The First Amendment and free spirits


Maria Byrke

The 2019 Free Spirits pose for one final group photo after the graduation ceremony of the Al Neuharth Free Spirit and Journalism Conference in Washington D.C.

Hannah Riseman, Head Editor

According to the 2019 State of the First Amendment survey conducted by the Freedom Forum Institute, only 4 percent of participants could name the Freedom of Petition, 12 percent could name the Freedom of Assembly, 22 percent the Freedom of the Press, 29 percent the Freedom of Religion, and 71 percent the Freedom of Speech. Despite the already dishearteningly low numbers from this year, the Forum was pleased to see a “nearly a 20 percent increase compared to 2018 survey results,” of those who could identify the Freedom of speech. 

The First Amendment is one of the essential parts of the Constitution that protects the inalienable rights of the American citizens, so why don’t people seem to know their rights?

“Congress shall make no law respecting an establishment of religion, or prohibiting the free exercise thereof; or abridging the freedom of speech, or of the press; or the right of the people peaceably to assemble, and to petition the Government for a redress of grievances.”

— First Amendment of the United States Constitution

I personally did not commit the First Amendment to memory until the Al Neuharth Free Spirit and Journalism Conference in early June, 2019, when I was anxiously selecting the freedom that was most important to me before stepping out onto the floor of Knight Studio in front of a camera and the Free Spirits from 50 other states. 

The Al Neuharth Free Spirit and Journalism Conference is a unique experience for aspiring journalists to learn from each other, professionals in the field, Al Neuhath’s family and testimonials, as well as the First Amendment itself. Hosted by the Freedom Forum Institute in DC, the program champions the First Amendment as a pillar of democracy that must be upheld in the media. On the first night, participants and one student journalist from each state were asked to explain their favorite freedom as well as what the First Amendment means to them.

I chose the Freedom of Petition.

As a student from the state of New Hampshire, I knew I wasn’t guaranteed First Amendment rights in schools, despite the state mantra: “Live Free or Die.” I was fully aware that the school could legally silence my voice at any moment, so I held the concept of petition for redress of grievances close- my perceived secondary option for expression as a highschool student. 

Yet only hours before offering my take on the First Amendment, I sat next to several other Free Spirits, frantically typing “the first amendment” into the search bar of my phone. Only a few could name all five freedoms on the spot, despite all of our states having some sort of civic and government educational obligation. I’d memorized the First Amendment only months before for the Civics final, one course that satisfied the N.H. state requirement for civic education. Apparently all but the basic provisions of the First Amendment didn’t quite stick with me.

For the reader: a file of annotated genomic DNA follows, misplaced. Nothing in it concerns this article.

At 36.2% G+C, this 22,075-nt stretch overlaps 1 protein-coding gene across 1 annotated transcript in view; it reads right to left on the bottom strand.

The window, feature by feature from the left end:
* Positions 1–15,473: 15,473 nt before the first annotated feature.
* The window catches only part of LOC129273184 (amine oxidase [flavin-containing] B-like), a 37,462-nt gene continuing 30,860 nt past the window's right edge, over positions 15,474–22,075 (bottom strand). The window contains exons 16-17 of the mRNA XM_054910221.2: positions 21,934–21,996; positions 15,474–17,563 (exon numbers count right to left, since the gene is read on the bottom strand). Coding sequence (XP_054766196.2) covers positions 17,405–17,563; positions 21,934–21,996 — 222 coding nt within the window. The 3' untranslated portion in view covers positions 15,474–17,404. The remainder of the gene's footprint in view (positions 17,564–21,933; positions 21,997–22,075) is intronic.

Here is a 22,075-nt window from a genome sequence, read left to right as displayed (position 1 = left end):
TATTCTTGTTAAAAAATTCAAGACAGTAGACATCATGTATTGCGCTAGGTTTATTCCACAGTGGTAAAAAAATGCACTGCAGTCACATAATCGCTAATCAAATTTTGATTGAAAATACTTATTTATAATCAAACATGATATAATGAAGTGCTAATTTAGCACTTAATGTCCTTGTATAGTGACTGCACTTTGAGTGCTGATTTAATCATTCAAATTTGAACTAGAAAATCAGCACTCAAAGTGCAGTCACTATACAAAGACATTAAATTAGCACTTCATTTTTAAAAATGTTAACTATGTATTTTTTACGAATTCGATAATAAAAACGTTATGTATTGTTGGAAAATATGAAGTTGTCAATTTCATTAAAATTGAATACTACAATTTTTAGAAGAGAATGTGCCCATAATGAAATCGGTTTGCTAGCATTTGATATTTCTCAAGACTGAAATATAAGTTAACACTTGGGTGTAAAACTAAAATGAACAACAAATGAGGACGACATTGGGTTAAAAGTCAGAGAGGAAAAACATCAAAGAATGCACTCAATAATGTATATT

Unfortunately, my lapse in memory was not solely due to nerves; I was not the only student to forget the five freedoms after having them drilled into my head for a four month period. In a survey conducted to determine the percent of Hollis Brookline High School students that could name all of the aspects of the First Amendment, only 10 percent of respondents were able to do so. The majority of participants had taken a civics course or were currently enrolled in a civics class as well. 

Just like the rest of America, it turns out the students and staff of Hollis Brookline High School are largely unaware of their First Amendment rights. 

The lack of conscious recognition and knowledge of these basic freedoms isn’t the fault of the Social Studies Department, or even the state itself. A topic or concept has to truly matter to an individual to become permanently etched in their memory. When memorizing the First Amendment for a quiz or a grade, the freedoms become nothing more than more monotonous material, despite a teacher’s best efforts to make them come alive for the students.

I have the Conference and my fellow Free Spirits to thank for helping me fully comprehend the gravity of the First Amendment and the broad intersection with the press, student rights, musical expression and everyday life.

Are you a junior in high school dedicated to the freedom of the press and interested in pursuing a career in journalism? Apply to represent your state at the 2020 Al Neuharth Free Spirit and Journalism Conference!